Blue skies. A tree branch blows ever so slightly in the wind. It’s peaceful and quiet. A bird lands on the branch and the scenery becomes a marvellous example of the beauty of nature. The simple beauty, that which we don’t have to analyse or study to understand. We only need to contemplate.
It is a scene that we often wish ourselves back to in P.S. Vinothraj’s Pebbles (2021), which won this year’s IFFR Tiger Award. Once the film starts in earnest, it becomes a mental escape from the violence and the anger we are facing for the next hour or so.
It many ways, Pebbles presents itself as a ‘walking film’, a film which depends on the characters’ movements around the barren, empty landscape. It is a conflicting enterprise Vinothraj attempts here: he creates a push-and-pull between speed and slowness, between stasis and movement.
A man, angry and sweating in the heat, is making his way to an elementary school. He’s almost stomping his feet on the ground. The sound of his bare feet on the dusty, hard soil are with us for most of the film. It’s a small, curious detail which I picked up. I’m someone who listens to footsteps in every film. God knows why, but I reckon that this focus arose with my interest in Slow Cinema. There is so much walking involved and the sound of footsteps is almost always isolated, so much so that it becomes heightened. I’m thinking of Béla Tarr’s film especially. Werckmeister Harmonies… Sátántangó…
In Pebbles, the soundscape is different, and therefore striking. The people walk bare feet and yet, this very sound of naked feet hitting the soil, becomes so isolated, so heightened throughout the film that it adds to the aggressive atmosphere. Actually, I struggle to explain it well with the words I have at my disposal. Nevertheless, it is an essential element of the film, which shouldn’t be neglected in its reading.
Do you like me or your mother?
The man stomps into several schoolrooms to find his son. We don’t know what happened, but the boy gets up, saddles his school bag and follows his father, who doesn’t bother waiting for the boy. Rather, he continues his angry walk before turning around and asking his son the immoral question about whom he prefers: mother or father?
The boy, in his stupor, remains quiet. He is just eyeing his father.
This scene – the boy eyeing the father, the father almost looking like a predator eyeing his prey – repeats several times throughout the film. The boy doesn’t communicate with words. He responds to his father with silence, with his body language. How often has he done this before?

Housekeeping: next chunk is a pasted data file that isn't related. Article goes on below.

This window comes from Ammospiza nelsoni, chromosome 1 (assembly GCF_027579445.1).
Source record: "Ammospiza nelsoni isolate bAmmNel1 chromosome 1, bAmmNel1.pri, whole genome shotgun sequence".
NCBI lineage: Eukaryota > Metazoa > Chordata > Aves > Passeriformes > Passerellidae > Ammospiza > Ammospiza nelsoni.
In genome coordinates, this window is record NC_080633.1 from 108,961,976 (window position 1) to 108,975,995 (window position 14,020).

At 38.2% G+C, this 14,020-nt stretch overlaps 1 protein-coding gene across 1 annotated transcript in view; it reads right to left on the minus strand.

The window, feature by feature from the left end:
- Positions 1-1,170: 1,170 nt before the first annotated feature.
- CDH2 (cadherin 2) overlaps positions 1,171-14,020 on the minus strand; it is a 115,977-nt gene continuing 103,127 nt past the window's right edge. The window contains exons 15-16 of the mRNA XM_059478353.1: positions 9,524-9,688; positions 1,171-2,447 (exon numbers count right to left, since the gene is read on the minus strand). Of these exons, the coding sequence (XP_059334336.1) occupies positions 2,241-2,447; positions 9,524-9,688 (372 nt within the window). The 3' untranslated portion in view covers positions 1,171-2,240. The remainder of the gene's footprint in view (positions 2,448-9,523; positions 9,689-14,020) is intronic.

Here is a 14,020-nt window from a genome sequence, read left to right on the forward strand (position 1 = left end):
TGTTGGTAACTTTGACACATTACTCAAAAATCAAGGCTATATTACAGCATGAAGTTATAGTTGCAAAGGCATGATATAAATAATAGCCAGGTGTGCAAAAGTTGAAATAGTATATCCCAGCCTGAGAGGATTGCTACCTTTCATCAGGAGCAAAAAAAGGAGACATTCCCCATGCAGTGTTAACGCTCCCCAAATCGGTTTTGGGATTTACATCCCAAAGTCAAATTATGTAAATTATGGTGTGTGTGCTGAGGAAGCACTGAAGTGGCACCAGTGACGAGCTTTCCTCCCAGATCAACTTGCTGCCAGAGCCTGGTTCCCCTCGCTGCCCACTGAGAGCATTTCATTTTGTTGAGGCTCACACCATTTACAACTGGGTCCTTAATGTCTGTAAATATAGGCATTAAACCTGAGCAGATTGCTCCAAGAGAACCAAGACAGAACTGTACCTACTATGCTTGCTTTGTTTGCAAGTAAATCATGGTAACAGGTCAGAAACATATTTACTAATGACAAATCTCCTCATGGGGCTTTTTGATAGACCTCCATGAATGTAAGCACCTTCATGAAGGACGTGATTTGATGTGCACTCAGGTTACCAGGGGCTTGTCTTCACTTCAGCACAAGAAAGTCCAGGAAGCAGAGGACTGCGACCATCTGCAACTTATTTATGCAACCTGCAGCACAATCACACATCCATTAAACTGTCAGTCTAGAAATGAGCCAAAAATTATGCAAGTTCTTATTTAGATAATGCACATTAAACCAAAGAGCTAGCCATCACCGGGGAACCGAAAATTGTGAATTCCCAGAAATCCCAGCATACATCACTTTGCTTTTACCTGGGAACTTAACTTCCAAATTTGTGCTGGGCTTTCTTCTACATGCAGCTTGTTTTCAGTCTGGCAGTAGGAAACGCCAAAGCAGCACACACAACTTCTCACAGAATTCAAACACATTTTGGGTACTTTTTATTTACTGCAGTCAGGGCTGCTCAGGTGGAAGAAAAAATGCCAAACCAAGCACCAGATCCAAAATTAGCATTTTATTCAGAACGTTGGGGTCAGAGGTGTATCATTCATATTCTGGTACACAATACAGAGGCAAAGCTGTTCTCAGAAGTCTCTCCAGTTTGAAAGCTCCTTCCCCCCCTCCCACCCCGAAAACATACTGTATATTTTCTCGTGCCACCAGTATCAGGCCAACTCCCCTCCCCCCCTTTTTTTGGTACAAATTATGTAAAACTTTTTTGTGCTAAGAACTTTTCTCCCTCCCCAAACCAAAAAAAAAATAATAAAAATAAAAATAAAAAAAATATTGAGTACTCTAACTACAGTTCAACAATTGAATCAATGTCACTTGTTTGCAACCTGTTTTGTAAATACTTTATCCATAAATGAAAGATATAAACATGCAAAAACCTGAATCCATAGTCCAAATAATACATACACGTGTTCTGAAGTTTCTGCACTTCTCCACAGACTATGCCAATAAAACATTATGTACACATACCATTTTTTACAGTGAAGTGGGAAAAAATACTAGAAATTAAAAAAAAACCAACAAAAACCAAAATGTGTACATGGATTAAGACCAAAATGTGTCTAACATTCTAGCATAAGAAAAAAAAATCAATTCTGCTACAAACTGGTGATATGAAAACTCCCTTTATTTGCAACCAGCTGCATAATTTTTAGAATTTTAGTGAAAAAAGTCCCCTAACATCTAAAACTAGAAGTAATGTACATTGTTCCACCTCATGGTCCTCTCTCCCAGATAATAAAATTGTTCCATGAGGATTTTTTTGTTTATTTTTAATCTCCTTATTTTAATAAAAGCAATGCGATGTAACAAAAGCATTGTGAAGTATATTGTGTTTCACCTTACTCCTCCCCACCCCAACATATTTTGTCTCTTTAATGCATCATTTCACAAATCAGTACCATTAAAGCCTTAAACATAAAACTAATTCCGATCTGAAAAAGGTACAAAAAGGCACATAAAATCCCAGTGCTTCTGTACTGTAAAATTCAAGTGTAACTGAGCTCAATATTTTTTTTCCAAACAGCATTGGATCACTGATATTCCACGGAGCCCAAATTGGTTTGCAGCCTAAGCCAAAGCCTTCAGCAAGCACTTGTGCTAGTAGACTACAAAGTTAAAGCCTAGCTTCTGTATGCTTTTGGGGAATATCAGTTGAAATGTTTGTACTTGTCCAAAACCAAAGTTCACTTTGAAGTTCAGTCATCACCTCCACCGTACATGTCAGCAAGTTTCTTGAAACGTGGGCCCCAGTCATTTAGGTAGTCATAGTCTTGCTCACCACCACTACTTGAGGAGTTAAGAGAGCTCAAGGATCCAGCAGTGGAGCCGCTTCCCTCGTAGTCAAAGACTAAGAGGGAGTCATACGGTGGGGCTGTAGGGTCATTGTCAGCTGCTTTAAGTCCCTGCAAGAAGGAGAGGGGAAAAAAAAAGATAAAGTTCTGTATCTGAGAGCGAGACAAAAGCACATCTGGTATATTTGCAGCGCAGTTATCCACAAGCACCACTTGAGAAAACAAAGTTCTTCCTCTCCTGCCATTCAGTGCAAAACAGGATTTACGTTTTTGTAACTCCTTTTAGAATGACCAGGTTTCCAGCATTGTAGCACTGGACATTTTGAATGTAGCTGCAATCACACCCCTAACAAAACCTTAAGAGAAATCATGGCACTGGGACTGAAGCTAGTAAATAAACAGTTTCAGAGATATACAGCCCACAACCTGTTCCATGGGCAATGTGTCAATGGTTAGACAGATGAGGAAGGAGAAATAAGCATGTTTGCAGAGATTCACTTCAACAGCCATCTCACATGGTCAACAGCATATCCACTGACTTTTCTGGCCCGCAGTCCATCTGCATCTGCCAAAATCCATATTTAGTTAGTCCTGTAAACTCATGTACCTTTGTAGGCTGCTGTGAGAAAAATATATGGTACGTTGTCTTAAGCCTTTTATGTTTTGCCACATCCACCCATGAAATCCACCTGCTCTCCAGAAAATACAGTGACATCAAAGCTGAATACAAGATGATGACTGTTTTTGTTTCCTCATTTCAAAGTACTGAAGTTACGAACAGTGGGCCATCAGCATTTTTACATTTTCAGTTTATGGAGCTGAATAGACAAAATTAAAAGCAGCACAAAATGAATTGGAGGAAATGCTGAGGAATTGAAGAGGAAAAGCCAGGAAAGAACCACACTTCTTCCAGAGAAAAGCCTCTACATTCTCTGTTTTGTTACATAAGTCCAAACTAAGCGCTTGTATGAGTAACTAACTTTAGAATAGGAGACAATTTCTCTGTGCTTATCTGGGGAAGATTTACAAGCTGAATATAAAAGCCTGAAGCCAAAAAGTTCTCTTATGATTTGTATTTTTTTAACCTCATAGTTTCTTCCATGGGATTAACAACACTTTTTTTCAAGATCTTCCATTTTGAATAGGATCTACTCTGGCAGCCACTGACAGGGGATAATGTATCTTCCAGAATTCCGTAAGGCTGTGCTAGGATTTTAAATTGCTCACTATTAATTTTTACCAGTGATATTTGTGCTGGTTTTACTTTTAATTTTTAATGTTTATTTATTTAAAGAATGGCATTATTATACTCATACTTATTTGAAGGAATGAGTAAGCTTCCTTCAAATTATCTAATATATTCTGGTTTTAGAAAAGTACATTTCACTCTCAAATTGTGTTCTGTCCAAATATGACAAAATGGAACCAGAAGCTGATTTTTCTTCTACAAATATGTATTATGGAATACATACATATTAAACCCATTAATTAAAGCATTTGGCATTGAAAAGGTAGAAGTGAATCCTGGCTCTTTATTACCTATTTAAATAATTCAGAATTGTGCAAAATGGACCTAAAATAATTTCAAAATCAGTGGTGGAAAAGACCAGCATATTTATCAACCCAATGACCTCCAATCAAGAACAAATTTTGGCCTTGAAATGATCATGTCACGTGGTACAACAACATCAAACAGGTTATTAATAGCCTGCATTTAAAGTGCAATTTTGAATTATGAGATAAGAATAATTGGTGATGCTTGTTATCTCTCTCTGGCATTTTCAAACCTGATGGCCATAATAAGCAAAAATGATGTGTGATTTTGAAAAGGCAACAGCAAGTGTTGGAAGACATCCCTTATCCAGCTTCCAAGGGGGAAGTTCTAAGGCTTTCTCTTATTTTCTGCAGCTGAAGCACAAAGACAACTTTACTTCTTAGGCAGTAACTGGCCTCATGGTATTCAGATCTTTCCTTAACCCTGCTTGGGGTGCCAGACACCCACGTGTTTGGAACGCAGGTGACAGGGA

The little boy reminded me a lot of two other boys who had the same sense of innocence, the same body language. I’m thinking of the boys in Semih Kaplanoglou’s Bal (Honey) and in Giuseppe Tornatore’s Cinema Paradiso. There is a sort of fascination with the adult world, but also apprehension, fear, and many questions. What do the boy’s dark eyes really say? Do they express defeat? Anger? Hopefulness in that things may change one day? Little by little we learn that this is the boy’s daily life, his daily fight: living with an alcoholic, violent father.
He uses his boy as a mediator, as a means of pressure on his wife, who seemingly fled to her own family to escape the violent outbursts of her husband. The man takes the boy to a bus stop, where they wait in the heat for a bus to take them to a small village. It is in this village that Vinothraj shows ingenuity. Up to this point, I felt unsure about what he really wanted. He tried to use all available shooting methods at his disposal, it felt like he had a list, and he wanted to tick all the boxes. The persistent shift in aesthetics made the film feel shaky because the director was.
Once in the small village, however, Vinothraj stopped shaking for a few minutes. In fact, he used a mobile, circulating camera shot that connected the characters to their places and showed the relationships between them. The father sends the boy to look for his mother in the village. He tells him to ask her to come home, or else he would marry another woman. The boy starts walking, and the camera follows him on his way. Like a camera à la Béla Tarr or Bi Gan (specifically in Kaili Blues), it shifts seamlessly from one character to another, follows them, lets them disappear and reappear. It’s a beautiful choreography that made me see what the director was capable of.
From now on, you no longer have a mother, only a father.
But things are changing fast. Full of anger, the father starts a fight with his brother-in-law. He promises to kill his wife that same day, and, having missed the bus home, a long (walking) journey home begins. The boy runs ahead, afraid of his angry father, but he will soon catch up with the boy. The two walk through a hostile landscape. It is almost as if the two are the only living beings around.
It is on their long way home that Pebbles turns into a usual film with no surprises. The director seemingly used everything available in his (visual) repertoire and had to finish off the film with standard shot-reverse shots towards the end, with little that keeps the viewer hooked. That said, Vinothraj’s debut feature is promising. The story is moving and engaging, the frames in part strong in their visual conception. What weakens the film is the director’s experimentation with different techniques. The camera doesn’t get a proper place in the film, a kind of secret lens through which we see the scenes unfold. Instead, Vinothraj forces too much: moving, still, slow motion, circulating, etc. It’s too much to be effective (and reasonable). Nevertheless, I’m curious to see more of Vinothraj in the future to see how his career develops.